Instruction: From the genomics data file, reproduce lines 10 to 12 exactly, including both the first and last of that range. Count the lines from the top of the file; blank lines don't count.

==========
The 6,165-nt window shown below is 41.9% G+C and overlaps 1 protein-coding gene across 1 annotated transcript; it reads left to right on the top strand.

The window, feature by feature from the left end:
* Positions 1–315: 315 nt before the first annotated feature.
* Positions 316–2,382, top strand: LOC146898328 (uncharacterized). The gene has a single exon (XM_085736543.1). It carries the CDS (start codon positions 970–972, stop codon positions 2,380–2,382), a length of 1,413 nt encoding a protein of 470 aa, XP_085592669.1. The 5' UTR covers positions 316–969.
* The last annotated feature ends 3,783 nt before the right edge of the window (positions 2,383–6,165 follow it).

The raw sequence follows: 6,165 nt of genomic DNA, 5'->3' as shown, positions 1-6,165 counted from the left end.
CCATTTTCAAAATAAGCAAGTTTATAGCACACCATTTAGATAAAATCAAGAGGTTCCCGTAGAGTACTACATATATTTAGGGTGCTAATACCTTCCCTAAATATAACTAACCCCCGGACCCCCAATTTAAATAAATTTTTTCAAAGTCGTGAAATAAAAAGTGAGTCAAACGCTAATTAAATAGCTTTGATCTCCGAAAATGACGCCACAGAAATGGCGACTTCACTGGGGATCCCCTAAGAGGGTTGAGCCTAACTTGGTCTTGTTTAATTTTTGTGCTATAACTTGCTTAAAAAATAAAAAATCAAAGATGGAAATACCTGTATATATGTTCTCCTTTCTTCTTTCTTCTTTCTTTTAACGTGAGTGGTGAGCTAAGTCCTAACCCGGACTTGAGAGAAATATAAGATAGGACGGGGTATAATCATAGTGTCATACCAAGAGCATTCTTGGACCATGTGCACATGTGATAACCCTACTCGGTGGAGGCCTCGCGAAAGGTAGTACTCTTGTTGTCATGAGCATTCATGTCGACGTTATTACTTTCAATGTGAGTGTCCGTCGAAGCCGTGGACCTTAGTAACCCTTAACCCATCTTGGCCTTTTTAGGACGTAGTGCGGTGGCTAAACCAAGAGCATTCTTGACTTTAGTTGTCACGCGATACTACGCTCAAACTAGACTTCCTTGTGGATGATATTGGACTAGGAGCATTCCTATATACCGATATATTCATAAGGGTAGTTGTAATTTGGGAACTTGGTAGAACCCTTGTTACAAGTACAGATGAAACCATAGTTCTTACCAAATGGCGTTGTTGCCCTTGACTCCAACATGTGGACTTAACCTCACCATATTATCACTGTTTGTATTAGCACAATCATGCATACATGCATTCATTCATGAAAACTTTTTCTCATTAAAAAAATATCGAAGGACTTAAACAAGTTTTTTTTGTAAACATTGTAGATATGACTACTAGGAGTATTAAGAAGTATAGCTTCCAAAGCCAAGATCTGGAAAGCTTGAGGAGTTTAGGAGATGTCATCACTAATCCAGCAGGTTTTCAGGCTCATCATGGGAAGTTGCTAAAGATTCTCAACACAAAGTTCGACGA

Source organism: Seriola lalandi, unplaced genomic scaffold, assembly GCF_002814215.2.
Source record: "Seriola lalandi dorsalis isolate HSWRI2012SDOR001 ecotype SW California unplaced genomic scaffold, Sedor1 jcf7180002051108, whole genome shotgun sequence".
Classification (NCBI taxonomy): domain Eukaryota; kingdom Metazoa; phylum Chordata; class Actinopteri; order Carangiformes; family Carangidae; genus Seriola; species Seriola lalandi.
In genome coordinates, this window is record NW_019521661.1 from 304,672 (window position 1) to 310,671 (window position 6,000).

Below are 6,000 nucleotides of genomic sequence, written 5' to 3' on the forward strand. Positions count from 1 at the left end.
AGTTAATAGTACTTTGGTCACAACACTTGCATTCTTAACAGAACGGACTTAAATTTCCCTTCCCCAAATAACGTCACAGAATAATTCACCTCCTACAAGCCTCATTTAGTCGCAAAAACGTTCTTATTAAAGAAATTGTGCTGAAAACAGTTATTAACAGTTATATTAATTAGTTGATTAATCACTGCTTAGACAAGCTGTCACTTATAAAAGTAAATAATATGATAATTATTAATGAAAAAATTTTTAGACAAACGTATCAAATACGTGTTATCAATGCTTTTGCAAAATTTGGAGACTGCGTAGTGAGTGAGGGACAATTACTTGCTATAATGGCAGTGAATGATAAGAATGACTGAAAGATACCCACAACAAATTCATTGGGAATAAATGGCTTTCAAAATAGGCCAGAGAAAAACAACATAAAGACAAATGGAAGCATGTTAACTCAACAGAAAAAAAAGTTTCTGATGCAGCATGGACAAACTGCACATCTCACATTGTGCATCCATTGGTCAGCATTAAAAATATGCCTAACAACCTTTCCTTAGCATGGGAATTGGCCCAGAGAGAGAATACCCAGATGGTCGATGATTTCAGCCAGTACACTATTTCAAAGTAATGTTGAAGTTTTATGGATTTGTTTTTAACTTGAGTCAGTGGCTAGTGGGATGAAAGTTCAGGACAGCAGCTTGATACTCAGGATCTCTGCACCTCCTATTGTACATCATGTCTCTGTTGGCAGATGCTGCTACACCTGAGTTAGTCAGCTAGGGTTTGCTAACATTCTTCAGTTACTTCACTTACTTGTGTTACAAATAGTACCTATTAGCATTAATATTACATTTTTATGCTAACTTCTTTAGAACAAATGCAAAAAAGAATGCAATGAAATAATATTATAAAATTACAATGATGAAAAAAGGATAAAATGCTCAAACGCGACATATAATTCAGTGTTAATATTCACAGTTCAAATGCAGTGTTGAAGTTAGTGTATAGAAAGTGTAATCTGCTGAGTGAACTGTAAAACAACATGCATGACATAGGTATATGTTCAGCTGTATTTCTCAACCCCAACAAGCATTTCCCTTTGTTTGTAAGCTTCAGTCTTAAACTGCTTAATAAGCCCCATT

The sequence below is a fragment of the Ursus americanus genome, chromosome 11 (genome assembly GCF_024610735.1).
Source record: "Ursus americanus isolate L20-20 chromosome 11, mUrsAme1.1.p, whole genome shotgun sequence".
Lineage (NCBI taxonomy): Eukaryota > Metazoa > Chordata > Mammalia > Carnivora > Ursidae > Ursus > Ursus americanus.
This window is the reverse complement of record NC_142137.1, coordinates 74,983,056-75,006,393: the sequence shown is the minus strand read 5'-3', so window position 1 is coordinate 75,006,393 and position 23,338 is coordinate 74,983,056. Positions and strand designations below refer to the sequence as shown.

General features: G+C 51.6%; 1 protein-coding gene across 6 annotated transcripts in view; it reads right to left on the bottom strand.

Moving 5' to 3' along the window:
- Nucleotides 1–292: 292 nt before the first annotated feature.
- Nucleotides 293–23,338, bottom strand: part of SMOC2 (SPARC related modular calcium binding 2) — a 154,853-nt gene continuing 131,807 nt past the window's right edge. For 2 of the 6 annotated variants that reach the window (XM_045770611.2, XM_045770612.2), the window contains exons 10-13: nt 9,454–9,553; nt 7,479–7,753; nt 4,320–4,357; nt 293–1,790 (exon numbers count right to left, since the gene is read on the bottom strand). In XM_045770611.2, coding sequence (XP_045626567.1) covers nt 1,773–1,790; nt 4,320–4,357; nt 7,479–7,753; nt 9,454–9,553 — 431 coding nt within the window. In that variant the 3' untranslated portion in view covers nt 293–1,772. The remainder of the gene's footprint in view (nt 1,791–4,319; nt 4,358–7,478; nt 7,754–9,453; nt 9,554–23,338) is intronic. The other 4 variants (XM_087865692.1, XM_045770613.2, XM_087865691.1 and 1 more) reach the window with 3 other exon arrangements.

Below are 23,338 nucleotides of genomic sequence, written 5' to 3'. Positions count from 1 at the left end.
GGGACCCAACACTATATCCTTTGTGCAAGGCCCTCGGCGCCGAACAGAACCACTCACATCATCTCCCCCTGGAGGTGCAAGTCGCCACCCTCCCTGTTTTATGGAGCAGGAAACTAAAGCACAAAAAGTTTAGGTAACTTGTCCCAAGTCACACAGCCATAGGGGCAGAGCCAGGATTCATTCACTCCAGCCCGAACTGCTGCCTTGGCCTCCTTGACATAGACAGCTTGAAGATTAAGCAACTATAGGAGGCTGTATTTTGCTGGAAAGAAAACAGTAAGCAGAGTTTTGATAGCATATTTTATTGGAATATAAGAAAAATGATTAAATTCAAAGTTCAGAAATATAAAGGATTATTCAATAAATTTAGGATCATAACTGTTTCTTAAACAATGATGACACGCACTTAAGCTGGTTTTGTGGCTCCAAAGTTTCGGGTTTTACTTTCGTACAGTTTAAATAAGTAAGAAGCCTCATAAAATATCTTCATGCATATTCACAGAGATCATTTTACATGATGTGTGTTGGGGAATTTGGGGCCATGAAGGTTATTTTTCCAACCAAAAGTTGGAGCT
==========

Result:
Classification (NCBI taxonomy): domain Eukaryota; kingdom Metazoa; phylum Chordata; class Actinopteri; order Carangiformes; family Carangidae; genus Seriola; species Seriola lalandi.
In genome coordinates, this window is record NW_019521661.1 from 304,672 (window position 1) to 310,671 (window position 6,000).

Below are 6,000 nucleotides of genomic sequence, written 5' to 3' on the forward strand. Positions count from 1 at the left end.